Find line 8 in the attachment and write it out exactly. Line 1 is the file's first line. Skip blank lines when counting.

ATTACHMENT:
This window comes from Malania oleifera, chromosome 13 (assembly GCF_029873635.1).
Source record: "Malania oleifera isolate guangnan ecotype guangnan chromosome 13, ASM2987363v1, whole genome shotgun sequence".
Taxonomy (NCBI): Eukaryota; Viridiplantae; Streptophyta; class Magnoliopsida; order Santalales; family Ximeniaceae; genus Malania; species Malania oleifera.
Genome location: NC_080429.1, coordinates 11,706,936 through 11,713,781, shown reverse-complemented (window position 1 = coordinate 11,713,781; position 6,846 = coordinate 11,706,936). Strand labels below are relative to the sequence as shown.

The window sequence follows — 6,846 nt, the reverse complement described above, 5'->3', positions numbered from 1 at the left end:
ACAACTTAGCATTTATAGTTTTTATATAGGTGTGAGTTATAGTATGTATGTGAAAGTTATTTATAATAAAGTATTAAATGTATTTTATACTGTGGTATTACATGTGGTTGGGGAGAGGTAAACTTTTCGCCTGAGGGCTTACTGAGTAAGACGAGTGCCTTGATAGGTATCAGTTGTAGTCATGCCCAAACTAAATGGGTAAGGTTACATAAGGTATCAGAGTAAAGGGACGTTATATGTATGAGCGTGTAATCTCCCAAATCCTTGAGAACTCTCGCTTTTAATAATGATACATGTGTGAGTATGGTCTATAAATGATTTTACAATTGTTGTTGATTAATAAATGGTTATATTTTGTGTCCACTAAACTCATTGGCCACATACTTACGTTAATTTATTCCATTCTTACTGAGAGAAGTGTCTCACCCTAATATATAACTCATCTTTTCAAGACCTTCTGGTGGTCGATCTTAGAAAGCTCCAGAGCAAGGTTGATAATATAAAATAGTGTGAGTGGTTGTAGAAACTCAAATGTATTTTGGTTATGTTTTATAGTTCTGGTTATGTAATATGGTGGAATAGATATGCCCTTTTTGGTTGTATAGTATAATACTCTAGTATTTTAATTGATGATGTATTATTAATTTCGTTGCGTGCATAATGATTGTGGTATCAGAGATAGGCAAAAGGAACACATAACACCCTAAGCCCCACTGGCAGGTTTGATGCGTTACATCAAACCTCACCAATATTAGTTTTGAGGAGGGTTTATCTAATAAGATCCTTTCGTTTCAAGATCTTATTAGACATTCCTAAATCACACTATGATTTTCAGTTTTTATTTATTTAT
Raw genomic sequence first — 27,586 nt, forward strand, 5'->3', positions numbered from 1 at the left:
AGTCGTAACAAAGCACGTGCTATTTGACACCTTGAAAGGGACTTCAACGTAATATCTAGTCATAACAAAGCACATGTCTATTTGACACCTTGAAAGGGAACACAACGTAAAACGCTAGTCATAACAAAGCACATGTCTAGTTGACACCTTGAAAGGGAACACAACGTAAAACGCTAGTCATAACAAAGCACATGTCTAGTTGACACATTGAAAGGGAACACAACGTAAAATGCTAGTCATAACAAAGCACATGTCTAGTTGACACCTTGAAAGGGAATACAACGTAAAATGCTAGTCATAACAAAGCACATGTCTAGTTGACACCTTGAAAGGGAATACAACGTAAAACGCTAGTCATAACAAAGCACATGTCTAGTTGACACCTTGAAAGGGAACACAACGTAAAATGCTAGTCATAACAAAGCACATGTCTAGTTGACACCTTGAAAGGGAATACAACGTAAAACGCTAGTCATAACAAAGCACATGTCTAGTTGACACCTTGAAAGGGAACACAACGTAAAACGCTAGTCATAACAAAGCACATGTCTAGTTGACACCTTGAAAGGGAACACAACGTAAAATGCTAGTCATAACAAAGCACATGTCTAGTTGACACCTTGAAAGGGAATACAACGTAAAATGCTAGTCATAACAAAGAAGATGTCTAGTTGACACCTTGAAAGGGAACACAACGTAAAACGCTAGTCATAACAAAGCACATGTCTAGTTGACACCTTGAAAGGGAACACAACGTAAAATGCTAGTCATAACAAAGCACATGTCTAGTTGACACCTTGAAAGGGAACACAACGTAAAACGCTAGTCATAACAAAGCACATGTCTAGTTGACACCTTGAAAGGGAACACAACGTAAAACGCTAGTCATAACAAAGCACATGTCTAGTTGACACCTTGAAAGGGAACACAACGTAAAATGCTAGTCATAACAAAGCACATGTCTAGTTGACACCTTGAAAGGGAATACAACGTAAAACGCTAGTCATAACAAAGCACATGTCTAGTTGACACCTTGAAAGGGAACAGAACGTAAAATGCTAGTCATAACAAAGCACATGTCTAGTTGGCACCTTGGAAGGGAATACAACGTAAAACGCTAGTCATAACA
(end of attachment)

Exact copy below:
AGTCGTAACAAAGCACGTGCTATTTGACACCTTGAAAGGGACTTCAACGTAATATCTAGTCATAACAAAGCACATGTCTATTTGACACCTTGAAAGGGAACACAACGTAAAACGCTAGTCATAACAAAGCACATGTCTAGTTGACACCTTGAAAGGGAACACAACGTAAAACGCTAGTCATAACAAAGCACATGTCTAGTTGACACATTGAAAGGGAACACAACGTAAAATGCTAGTCATAACAAAGCACATGTCTAGTTGACACCTTGAAAGGGAATACAACGTAAAATGCTAGTCATAACAAAGCACATGTCTAGTTGACACCTTGAAAGGGAATACAACGTAAAACGCTAGTCATAACAAAGCACATGTCTAGTTGACACCTTGAAAGGGAACACAACGTAAAATGCTAGTCATAACAAAGCACATGTCTAGTTGACACCTTGAAAGGGAATACAACGTAAAACGCTAGTCATAACAAAGCACATGTCTAGTTGACACCTTGAAAGGGAACACAACGTAAAACGCTAGTCATAACAAAGCACATGTCTAGTTGACACCTTGAAAGGGAACACAACGTAAAATGCTAGTCATAACAAAGCACATGTCTAGTTGACACCTTGAAAGGGAATACAACGTAAAATGCTAGTCATAACAAAGAAGATGTCTAGTTGACACCTTGAAAGGGAACACAACGTAAAACGCTAGTCATAACAAAGCACATGTCTAGTTGACACCTTGAAAGGGAACACAACGTAAAATGCTAGTCATAACAAAGCACATGTCTAGTTGACACCTTGAAAGGGAACACAACGTAAAACGCTAGTCATAACAAAGCACATGTCTAGTTGACACCTTGAAAGGGAACACAACGTAAAACGCTAGTCATAACAAAGCACATGTCTAGTTGACACCTTGAAAGGGAACACAACGTAAAATGCTAGTCATAACAAAGCACATGTCTAGTTGACACCTTGAAAGGGAATACAACGTAAAACGCTAGTCATAACAAAGCACATGTCTAGTTGACACCTTGAAAGGGAACAGAACGTAAAATGCTAGTCATAACAAAGCACATGTCTAGTTGGCACCTTGGAAGGGAATACAACGTAAAACGCTAGTCATAACA